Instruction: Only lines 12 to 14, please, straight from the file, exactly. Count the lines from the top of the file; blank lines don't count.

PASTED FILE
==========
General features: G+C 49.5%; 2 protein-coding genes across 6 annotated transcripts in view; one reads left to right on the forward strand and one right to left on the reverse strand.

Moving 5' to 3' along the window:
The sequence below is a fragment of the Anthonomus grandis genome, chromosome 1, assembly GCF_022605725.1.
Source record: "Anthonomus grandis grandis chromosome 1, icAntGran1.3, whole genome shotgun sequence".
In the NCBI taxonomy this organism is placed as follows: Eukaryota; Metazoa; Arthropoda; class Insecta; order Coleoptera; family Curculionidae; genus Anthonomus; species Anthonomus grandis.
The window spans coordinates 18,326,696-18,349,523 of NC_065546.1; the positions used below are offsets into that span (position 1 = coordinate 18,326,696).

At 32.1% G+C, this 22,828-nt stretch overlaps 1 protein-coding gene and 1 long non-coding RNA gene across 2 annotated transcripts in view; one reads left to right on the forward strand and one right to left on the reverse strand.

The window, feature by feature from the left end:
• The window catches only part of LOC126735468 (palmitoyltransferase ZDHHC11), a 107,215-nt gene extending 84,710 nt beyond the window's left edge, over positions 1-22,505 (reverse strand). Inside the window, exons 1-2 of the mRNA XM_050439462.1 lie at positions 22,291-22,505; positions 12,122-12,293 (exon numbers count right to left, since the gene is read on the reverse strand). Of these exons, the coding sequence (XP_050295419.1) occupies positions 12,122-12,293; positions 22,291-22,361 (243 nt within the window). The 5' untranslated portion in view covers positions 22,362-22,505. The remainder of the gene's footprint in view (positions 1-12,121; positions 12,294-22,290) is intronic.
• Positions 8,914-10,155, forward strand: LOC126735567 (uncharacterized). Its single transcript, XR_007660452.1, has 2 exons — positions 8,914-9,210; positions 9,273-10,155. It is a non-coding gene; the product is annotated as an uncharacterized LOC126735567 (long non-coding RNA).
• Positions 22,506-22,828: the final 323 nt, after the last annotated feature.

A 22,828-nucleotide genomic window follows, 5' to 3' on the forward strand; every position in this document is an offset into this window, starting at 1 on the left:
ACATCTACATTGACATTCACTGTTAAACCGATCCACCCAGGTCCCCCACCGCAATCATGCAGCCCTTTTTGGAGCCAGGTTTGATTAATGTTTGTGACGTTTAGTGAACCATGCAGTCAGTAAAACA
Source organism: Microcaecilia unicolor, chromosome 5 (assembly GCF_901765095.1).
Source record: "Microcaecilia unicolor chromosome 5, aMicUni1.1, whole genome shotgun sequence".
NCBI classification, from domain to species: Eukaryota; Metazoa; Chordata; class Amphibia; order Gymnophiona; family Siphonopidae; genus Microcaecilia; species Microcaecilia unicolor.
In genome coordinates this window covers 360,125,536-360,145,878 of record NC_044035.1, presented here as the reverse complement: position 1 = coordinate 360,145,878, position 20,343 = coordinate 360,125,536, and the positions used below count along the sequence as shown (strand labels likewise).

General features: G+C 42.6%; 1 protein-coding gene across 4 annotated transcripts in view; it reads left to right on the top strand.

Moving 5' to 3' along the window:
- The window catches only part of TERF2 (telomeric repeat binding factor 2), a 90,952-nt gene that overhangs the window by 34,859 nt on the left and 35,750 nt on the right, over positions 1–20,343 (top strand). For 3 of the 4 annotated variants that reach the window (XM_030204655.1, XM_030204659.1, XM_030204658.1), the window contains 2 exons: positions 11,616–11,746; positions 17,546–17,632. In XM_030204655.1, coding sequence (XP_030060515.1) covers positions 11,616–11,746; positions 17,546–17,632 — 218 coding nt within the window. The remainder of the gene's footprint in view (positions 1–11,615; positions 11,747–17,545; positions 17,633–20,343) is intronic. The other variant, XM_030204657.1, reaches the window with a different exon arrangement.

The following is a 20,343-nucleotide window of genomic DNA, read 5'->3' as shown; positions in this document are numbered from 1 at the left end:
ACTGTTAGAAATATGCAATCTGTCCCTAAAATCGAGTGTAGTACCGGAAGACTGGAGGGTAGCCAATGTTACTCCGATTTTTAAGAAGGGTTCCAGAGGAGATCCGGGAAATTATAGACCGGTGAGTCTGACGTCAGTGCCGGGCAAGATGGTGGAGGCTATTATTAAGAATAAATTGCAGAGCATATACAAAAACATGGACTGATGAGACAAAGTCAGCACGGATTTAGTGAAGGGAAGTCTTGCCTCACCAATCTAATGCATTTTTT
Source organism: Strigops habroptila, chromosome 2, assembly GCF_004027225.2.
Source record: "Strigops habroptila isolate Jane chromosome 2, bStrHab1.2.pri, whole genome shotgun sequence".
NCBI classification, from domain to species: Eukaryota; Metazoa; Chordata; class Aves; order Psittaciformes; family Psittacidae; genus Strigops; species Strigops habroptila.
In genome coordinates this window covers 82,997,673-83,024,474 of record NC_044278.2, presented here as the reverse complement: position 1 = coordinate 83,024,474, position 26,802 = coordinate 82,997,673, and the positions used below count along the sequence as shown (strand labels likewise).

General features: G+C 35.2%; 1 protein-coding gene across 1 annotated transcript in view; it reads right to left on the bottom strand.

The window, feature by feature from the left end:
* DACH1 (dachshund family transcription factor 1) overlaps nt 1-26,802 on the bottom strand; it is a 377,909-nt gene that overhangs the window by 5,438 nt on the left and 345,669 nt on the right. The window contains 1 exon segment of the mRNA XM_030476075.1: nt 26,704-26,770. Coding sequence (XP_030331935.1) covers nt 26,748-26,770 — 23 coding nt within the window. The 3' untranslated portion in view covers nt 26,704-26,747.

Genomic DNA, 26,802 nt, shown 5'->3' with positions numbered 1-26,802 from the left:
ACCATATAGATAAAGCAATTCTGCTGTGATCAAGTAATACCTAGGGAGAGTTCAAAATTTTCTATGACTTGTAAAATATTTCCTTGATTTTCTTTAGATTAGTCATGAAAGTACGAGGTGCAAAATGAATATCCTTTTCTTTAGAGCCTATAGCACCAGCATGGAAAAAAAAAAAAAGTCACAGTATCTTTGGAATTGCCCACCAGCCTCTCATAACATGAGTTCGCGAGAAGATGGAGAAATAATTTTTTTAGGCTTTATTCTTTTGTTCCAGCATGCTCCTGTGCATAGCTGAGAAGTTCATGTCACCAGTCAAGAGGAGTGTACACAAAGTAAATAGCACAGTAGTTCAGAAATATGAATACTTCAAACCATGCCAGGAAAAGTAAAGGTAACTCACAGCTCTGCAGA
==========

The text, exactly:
A 22,828-nucleotide genomic window follows, 5' to 3' on the forward strand; every position in this document is an offset into this window, starting at 1 on the left:
ACATCTACATTGACATTCACTGTTAAACCGATCCACCCAGGTCCCCCACCGCAATCATGCAGCCCTTTTTGGAGCCAGGTTTGATTAATGTTTGTGACGTTTAGTGAACCATGCAGTCAGTAAAACA
Source organism: Microcaecilia unicolor, chromosome 5 (assembly GCF_901765095.1).